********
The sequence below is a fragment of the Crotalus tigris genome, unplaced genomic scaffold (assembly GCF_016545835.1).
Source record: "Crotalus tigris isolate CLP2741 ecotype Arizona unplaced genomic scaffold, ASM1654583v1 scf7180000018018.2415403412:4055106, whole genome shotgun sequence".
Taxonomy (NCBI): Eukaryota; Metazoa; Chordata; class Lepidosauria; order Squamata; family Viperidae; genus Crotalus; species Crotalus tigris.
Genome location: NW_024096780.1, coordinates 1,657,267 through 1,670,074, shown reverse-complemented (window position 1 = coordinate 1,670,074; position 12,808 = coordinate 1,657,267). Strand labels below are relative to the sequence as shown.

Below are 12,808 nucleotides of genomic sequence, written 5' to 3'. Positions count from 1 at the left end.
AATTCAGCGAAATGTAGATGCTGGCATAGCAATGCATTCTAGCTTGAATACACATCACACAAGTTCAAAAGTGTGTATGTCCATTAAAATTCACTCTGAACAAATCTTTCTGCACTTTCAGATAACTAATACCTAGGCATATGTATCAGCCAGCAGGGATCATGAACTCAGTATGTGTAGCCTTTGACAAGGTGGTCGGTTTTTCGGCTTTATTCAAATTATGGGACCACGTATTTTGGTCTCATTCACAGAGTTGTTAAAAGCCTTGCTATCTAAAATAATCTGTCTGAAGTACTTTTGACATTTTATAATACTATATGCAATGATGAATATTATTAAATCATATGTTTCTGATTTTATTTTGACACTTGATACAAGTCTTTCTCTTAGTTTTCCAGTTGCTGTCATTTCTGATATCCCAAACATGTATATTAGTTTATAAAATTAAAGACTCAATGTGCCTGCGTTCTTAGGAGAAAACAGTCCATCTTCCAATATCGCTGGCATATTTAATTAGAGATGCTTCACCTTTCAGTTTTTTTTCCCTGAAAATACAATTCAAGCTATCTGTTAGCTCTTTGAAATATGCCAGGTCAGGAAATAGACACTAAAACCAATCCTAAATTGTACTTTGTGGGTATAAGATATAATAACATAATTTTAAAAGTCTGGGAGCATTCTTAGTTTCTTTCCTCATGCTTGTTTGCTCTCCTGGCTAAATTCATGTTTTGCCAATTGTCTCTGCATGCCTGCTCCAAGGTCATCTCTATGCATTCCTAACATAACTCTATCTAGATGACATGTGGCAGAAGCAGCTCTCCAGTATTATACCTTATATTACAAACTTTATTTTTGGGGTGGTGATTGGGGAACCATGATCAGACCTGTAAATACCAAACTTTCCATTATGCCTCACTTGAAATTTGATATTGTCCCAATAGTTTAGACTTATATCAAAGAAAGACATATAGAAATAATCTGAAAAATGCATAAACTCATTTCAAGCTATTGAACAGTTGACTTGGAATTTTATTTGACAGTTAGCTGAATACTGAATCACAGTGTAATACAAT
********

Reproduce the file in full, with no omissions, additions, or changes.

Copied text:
The sequence below is a fragment of the Crotalus tigris genome, unplaced genomic scaffold (assembly GCF_016545835.1).
Source record: "Crotalus tigris isolate CLP2741 ecotype Arizona unplaced genomic scaffold, ASM1654583v1 scf7180000018018.2415403412:4055106, whole genome shotgun sequence".
Taxonomy (NCBI): Eukaryota; Metazoa; Chordata; class Lepidosauria; order Squamata; family Viperidae; genus Crotalus; species Crotalus tigris.
Genome location: NW_024096780.1, coordinates 1,657,267 through 1,670,074, shown reverse-complemented (window position 1 = coordinate 1,670,074; position 12,808 = coordinate 1,657,267). Strand labels below are relative to the sequence as shown.

Below are 12,808 nucleotides of genomic sequence, written 5' to 3'. Positions count from 1 at the left end.
AATTCAGCGAAATGTAGATGCTGGCATAGCAATGCATTCTAGCTTGAATACACATCACACAAGTTCAAAAGTGTGTATGTCCATTAAAATTCACTCTGAACAAATCTTTCTGCACTTTCAGATAACTAATACCTAGGCATATGTATCAGCCAGCAGGGATCATGAACTCAGTATGTGTAGCCTTTGACAAGGTGGTCGGTTTTTCGGCTTTATTCAAATTATGGGACCACGTATTTTGGTCTCATTCACAGAGTTGTTAAAAGCCTTGCTATCTAAAATAATCTGTCTGAAGTACTTTTGACATTTTATAATACTATATGCAATGATGAATATTATTAAATCATATGTTTCTGATTTTATTTTGACACTTGATACAAGTCTTTCTCTTAGTTTTCCAGTTGCTGTCATTTCTGATATCCCAAACATGTATATTAGTTTATAAAATTAAAGACTCAATGTGCCTGCGTTCTTAGGAGAAAACAGTCCATCTTCCAATATCGCTGGCATATTTAATTAGAGATGCTTCACCTTTCAGTTTTTTTTCCCTGAAAATACAATTCAAGCTATCTGTTAGCTCTTTGAAATATGCCAGGTCAGGAAATAGACACTAAAACCAATCCTAAATTGTACTTTGTGGGTATAAGATATAATAACATAATTTTAAAAGTCTGGGAGCATTCTTAGTTTCTTTCCTCATGCTTGTTTGCTCTCCTGGCTAAATTCATGTTTTGCCAATTGTCTCTGCATGCCTGCTCCAAGGTCATCTCTATGCATTCCTAACATAACTCTATCTAGATGACATGTGGCAGAAGCAGCTCTCCAGTATTATACCTTATATTACAAACTTTATTTTTGGGGTGGTGATTGGGGAACCATGATCAGACCTGTAAATACCAAACTTTCCATTATGCCTCACTTGAAATTTGATATTGTCCCAATAGTTTAGACTTATATCAAAGAAAGACATATAGAAATAATCTGAAAAATGCATAAACTCATTTCAAGCTATTGAACAGTTGACTTGGAATTTTATTTGACAGTTAGCTGAATACTGAATCACAGTGTAATACAAT